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About Nimue Brown

Druid, author, dreamer, folk enthusiast, parent, wife to the most amazing artist -Tom Brown. Drinker of coffee, maker of puddings. Exploring life as a Pagan, seeking good and meaningful ways to be, struggling with mental health issues and worried about many things. View all posts by Nimue Brown

9 responses to “Mammal shaming

  • Linda Boeckhout

    My guess is indeed a lot of people, especially women, share your sentiment, more than you might think by just observing them. Some people are perhaps better in keeping up appearances…
    In recent years I have managed to become more accepting of my own body and its limitations. As a teenager and young adult, I felt much more uncomfortable. I was always on the good looking side of ordinary, yet I often felt unattractive, never making the grade. Living in this culture does that to you… It was the very mammalian experience of pregnancy, childbirth and breastfeeding that reconciled me to my body. Now, even as I get older, I still see my shortcomings but also celebrate its achievements, and listen to it more carefully. It often knows best.

  • Robin

    Until recently the gay media was fixated with shaven, polished, sculpted men who looked more like hairless plastic mannequins than mere mammals. The recent popularity of the bearded bloke rectifies that somewhat, though most of the photographed role models are still impossibly handsome.

    • Nimue Brown

      I wonder if this is because the same underlying assumption about who the ‘consumer’ is, are at play here. I’ve heard arguments that beauty is often constructed to exclude, requiring things that are only available to the wealthy – not least the time for the preening… so there’s also the possibility that this is about keeping the peasants in their place, and not letting us get ideas that we might actually be fine, and acceptable as we are.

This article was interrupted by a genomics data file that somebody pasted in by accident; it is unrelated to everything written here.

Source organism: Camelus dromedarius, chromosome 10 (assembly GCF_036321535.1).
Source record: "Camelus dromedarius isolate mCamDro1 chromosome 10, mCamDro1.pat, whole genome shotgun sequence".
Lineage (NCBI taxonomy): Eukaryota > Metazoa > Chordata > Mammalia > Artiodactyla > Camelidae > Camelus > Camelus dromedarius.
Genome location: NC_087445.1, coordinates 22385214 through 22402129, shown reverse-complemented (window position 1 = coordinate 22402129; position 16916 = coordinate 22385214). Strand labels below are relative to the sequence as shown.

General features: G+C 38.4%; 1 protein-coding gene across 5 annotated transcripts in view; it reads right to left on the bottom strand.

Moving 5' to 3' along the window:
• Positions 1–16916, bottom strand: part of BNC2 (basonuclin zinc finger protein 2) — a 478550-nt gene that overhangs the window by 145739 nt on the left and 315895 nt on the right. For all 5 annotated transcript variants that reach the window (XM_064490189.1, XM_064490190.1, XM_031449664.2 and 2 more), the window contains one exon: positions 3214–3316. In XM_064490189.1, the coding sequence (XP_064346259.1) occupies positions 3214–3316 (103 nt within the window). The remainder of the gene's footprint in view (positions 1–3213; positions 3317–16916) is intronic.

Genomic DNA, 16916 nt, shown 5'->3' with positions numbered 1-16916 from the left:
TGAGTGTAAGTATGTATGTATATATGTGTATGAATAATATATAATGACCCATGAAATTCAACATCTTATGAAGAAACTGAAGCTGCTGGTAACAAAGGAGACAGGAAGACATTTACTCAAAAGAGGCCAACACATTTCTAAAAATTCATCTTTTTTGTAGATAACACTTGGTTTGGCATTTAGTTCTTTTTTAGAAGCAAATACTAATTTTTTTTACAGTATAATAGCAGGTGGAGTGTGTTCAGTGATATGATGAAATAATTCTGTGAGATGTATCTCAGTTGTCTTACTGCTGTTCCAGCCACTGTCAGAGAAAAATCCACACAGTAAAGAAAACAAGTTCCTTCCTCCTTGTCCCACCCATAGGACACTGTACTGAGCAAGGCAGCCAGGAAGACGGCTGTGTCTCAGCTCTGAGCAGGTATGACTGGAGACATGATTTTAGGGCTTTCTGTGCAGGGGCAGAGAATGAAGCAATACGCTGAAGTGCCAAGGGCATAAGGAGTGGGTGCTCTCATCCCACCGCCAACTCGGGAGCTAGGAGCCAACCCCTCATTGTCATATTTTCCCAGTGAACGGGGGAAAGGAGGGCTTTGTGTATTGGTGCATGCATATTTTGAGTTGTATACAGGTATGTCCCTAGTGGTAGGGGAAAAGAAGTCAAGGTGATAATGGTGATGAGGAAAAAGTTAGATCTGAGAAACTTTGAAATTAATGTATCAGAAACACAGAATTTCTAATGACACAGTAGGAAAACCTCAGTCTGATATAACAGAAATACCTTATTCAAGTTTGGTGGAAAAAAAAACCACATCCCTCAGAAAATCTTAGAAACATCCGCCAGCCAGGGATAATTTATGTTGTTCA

• Jenny Colley

    Again, you summed up so much of how I feel.

  • curlydogs11

    Wow, this touched me in so many ways. My words of support could only be: Hopefully, as you grow older and wiser you will recognize that your physical makeup is good – maybe only for you, but it is good. You are still alive, the body parts work – albeit a bit wonky at times, and the brain is magnificent. You will learn to accept what you now feel are your shortcomings – they aren’t, trust me, but at present you do believe they are. I’ve walked this path you are on, but I’ve now outgrown myself. I’m older now, still overweight, still riddled with osteo-arthritis, but I now love myself – and friends tell me I look younger, I hold myself with more pride and my love for others shines through…this too can happen to you…just let go, love yourself and just be you! You are dearly loved by many.

  • curlydogs11

    Nimue, no one else’s opinion matters – it is all in how you perceive yourself, close your eyes and ignore their comments, they are envious of what you are inside. I’ve seen pictures of you and YOU are beautiful! Truly! Believe in yourself and others will follow….

  • Léithin Cluan

    I relate to a lot of what you say here. This, and other things you’ve been posting recently, are the kind of thing I’d like to explore in an ’embodied spirituality’ way.